Despite numerous requests from NUPGE and SGEU, the Saskatchewan minister of labour has refused to make public his government’s reply to the ILO on NUPGE complaint against restrictive labour laws.
Regina (25 June 2009) – For the third time in the past eight months, the International Labour Organization (ILO) has had to suspend its examination of a complaint made against two restrictive labour laws passed by the Saskatchewan government of Premier Brad Wall in May 2008 because the government has yet to provide the ILO with all information so it “can examine the case in full knowledge of the facts.”
The National Union of Public and General Employees (NUPGE), on behalf its Component, the Saskatchewan Government and General Employees' Union (SGEU/NUPGE), filed a complaint in June 2008 with the ILO. The complaint argues that Bill 5, An Act respecting Essential Public Services and Bill 6, An Act to amend the Trade Union Act, undermine Saskatchewan workers' right to freedom of association.
NUPGE recently learned the ILO’s Committee on Freedom of Association (CFA) suspended its examination of the complaint earlier this month.
In its 354th Report, which was adopted by the ILO’s Governing Body on June 19, the CFA noted that it could not conclude its examination of the complaint because the government of Saskatchewan “had sent partial information on the allegations made.” The CFA further stated that it requests the government of Saskatchewan “to send the remaining information without delay so that it can examine the case in full knowledge of the facts.”
This is the third time that the CFA had to postpone its consideration of the complaint in the past eight months. The first time was in November 2008 because it had not received a response from the government. The second time was during the March 2009 meeting of the CFA. It had received the government’s partial response too late to be considered at that meeting.
NUPGE national president James Clancy wrote to the ILO earlier this week asking to be informed about the specific nature of the information the CFA has requested from the government of Saskatchewan.
“We are somewhat concerned about the accuracy of the government’s partial reply or future replies to the CFA regarding the allegations made in our complaint,” noted Clancy. “The concern stems from the fact the Saskatchewan minister of labour has refused to make public his government’s reply to the ILO, despite at least three requests to do so from the president of our Saskatchewan Component, the Saskatchewan Government and General Employees’ Union (SGEU/NUPGE) and myself.”
SGEU president Bob Bymoen wrote to Rob Norris, the Saskatchewan minister of labour, earlier this week suggesting that the government has adopted “a deliberate strategy in dealing with the ILO that involves delay, evasiveness and a lack of transparency.”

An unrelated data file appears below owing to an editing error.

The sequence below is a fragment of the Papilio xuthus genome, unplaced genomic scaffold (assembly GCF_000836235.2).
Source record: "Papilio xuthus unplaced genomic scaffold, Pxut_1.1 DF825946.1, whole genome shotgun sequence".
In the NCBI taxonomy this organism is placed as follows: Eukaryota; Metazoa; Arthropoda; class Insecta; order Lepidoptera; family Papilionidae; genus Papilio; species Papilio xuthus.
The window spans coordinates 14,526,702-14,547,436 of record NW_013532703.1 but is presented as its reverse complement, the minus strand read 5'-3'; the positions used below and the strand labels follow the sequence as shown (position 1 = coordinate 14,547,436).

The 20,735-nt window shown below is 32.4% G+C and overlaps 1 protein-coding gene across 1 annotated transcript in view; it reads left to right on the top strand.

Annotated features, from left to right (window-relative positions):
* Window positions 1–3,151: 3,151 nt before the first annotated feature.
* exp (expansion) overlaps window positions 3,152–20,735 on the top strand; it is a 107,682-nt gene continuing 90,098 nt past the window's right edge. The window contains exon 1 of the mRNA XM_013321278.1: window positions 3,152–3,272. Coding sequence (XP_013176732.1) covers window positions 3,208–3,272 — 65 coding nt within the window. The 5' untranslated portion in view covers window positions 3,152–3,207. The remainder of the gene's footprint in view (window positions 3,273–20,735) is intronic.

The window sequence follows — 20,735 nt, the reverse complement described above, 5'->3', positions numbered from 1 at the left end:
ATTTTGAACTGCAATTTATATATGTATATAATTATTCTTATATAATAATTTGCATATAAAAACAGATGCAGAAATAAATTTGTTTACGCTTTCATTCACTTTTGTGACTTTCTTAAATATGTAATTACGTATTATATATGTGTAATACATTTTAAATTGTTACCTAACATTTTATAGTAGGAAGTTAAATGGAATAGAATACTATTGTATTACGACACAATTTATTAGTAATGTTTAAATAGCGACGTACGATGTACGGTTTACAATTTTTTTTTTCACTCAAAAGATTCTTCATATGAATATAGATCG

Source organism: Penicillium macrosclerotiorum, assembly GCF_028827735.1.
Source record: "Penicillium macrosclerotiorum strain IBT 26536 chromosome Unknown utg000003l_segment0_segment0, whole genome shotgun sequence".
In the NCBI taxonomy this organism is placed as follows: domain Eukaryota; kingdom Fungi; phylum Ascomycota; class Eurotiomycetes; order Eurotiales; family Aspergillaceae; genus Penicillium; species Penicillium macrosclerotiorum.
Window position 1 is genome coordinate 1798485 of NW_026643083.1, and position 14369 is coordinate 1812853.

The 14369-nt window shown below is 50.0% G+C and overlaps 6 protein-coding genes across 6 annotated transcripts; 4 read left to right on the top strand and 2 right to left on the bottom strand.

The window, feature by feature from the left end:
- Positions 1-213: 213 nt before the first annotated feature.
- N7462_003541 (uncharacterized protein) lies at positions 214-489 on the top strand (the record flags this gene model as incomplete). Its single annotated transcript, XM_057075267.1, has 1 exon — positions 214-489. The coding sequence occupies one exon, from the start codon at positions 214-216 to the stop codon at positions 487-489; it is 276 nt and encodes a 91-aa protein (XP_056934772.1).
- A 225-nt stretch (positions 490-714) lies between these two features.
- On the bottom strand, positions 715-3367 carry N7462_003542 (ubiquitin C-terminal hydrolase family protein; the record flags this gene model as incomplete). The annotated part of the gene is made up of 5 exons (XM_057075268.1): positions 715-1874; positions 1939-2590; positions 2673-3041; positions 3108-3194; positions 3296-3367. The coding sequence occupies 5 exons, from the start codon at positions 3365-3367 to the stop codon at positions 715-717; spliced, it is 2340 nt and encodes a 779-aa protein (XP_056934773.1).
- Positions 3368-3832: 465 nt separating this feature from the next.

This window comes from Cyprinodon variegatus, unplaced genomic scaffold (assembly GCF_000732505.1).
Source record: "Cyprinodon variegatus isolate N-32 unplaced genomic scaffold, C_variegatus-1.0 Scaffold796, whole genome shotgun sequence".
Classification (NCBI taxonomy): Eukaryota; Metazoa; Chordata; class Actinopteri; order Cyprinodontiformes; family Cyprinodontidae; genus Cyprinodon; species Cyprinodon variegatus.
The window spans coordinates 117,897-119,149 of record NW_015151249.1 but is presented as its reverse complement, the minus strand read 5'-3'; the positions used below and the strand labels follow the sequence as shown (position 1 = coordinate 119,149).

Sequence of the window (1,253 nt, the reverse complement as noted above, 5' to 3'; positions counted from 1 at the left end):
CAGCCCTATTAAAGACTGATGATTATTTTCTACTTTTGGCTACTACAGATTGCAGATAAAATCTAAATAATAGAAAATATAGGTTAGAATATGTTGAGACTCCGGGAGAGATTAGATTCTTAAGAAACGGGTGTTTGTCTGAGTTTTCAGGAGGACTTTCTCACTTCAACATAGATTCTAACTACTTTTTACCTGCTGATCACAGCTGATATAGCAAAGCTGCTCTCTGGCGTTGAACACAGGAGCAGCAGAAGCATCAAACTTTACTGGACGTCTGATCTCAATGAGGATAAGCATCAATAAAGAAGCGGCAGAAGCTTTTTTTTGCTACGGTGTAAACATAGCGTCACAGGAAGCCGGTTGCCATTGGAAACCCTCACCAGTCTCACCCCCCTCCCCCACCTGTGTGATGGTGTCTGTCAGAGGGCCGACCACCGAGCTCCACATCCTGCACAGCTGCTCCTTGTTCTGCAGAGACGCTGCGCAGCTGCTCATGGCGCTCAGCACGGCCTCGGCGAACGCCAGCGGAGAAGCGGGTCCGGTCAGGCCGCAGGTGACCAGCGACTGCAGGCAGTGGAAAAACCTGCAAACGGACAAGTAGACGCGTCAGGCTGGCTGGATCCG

“This concerns my union as it goes against the well respected ILO principles of social dialogue and tripartism,” he added.
Bymoen noted in his letter that since January of this year both he and Clancy had written to Norris on three occasions requesting that his government make its response to the ILO available to SGEU and NUPGE. “As of yet, you have not responded to our repeated request,” he said.
'I again ask'
“Mr. Minister," Bymoen wrote, "I again ask you to provide the National Union and SGEU with a copy of all correspondence your government has sent or will send to the ILO regarding the complaint our National Union filed in June 2008. We view any attempt to withhold this information from our union and from the general public as a serious disregard for the process of justice, transparency and open government.”
Bymoen also noted in his letter to Norris that NUPGE’s complaint against the Saskatchewan government is a matter of public record. “Surely it does not bode well for your government if it’s not prepared to make public its response to our allegations that its new labour laws (Bills 5 and 6) violate international Conventions to which Canada and the Government of Saskatchewan are signatories to,” he said.
Clancy added, “How can our union and the people of Saskatchewan know if this government is responding truthfully to the ILO about the allegations we made in our complaint? The government’s continual refusal to make its response to the ILO a matter of public record obviously shows they have something to hide.”
The National Union of Public and General Employees (NUPGE) is one of Canada's largest labour organizations with over 340,000 members. Our mission is to improve the lives of working families and to build a stronger Canada by ensuring our common wealth is used for the common good. NUPGE